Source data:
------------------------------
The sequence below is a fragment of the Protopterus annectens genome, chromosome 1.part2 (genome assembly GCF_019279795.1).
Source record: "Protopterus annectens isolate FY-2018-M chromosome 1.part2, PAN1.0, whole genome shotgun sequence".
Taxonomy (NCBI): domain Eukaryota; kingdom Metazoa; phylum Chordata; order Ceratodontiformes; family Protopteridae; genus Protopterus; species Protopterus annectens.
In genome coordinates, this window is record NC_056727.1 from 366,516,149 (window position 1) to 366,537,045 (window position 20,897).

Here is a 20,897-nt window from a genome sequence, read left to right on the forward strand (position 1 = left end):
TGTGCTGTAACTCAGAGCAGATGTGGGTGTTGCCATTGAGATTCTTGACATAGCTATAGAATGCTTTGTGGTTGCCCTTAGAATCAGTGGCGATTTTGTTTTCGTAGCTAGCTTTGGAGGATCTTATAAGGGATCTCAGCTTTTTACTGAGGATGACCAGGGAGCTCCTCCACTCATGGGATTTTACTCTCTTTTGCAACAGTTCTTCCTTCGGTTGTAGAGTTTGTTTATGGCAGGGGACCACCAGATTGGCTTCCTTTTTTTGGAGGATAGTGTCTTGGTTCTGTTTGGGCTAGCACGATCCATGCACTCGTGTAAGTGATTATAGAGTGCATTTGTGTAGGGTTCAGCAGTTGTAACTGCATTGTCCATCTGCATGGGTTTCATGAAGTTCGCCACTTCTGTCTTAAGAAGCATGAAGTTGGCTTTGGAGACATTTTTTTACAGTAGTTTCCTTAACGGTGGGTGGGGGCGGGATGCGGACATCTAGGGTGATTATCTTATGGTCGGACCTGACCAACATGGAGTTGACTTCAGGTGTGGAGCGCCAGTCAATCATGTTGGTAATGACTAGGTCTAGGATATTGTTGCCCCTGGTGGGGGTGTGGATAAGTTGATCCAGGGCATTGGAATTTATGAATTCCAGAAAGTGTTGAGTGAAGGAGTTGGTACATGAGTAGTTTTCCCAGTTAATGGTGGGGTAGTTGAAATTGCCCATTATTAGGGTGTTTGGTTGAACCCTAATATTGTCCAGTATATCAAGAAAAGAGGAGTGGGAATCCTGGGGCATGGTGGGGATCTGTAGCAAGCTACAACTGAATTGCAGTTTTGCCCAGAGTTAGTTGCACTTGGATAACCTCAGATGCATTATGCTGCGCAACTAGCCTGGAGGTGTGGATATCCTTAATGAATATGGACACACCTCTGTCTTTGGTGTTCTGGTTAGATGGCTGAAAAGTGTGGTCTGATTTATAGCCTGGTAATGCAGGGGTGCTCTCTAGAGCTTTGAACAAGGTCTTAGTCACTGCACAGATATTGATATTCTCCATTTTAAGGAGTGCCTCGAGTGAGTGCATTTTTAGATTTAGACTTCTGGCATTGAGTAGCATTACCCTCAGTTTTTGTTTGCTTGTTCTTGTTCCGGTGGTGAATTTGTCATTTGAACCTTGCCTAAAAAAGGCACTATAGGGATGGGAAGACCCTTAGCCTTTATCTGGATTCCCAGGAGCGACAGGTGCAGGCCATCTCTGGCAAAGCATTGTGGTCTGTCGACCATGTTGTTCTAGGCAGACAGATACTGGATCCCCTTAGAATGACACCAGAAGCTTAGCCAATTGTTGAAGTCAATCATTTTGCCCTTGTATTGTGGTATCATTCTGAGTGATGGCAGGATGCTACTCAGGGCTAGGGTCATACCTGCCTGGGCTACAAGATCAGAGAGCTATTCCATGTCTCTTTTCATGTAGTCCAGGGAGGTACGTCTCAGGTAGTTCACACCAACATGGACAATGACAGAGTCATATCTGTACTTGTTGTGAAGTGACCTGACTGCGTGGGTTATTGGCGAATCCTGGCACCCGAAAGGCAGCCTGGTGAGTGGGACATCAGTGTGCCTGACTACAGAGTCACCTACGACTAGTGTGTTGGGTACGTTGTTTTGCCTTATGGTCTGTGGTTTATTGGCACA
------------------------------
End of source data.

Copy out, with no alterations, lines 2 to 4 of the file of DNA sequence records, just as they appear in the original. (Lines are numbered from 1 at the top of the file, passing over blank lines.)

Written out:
Source record: "Protopterus annectens isolate FY-2018-M chromosome 1.part2, PAN1.0, whole genome shotgun sequence".
Taxonomy (NCBI): domain Eukaryota; kingdom Metazoa; phylum Chordata; order Ceratodontiformes; family Protopteridae; genus Protopterus; species Protopterus annectens.
In genome coordinates, this window is record NC_056727.1 from 366,516,149 (window position 1) to 366,537,045 (window position 20,897).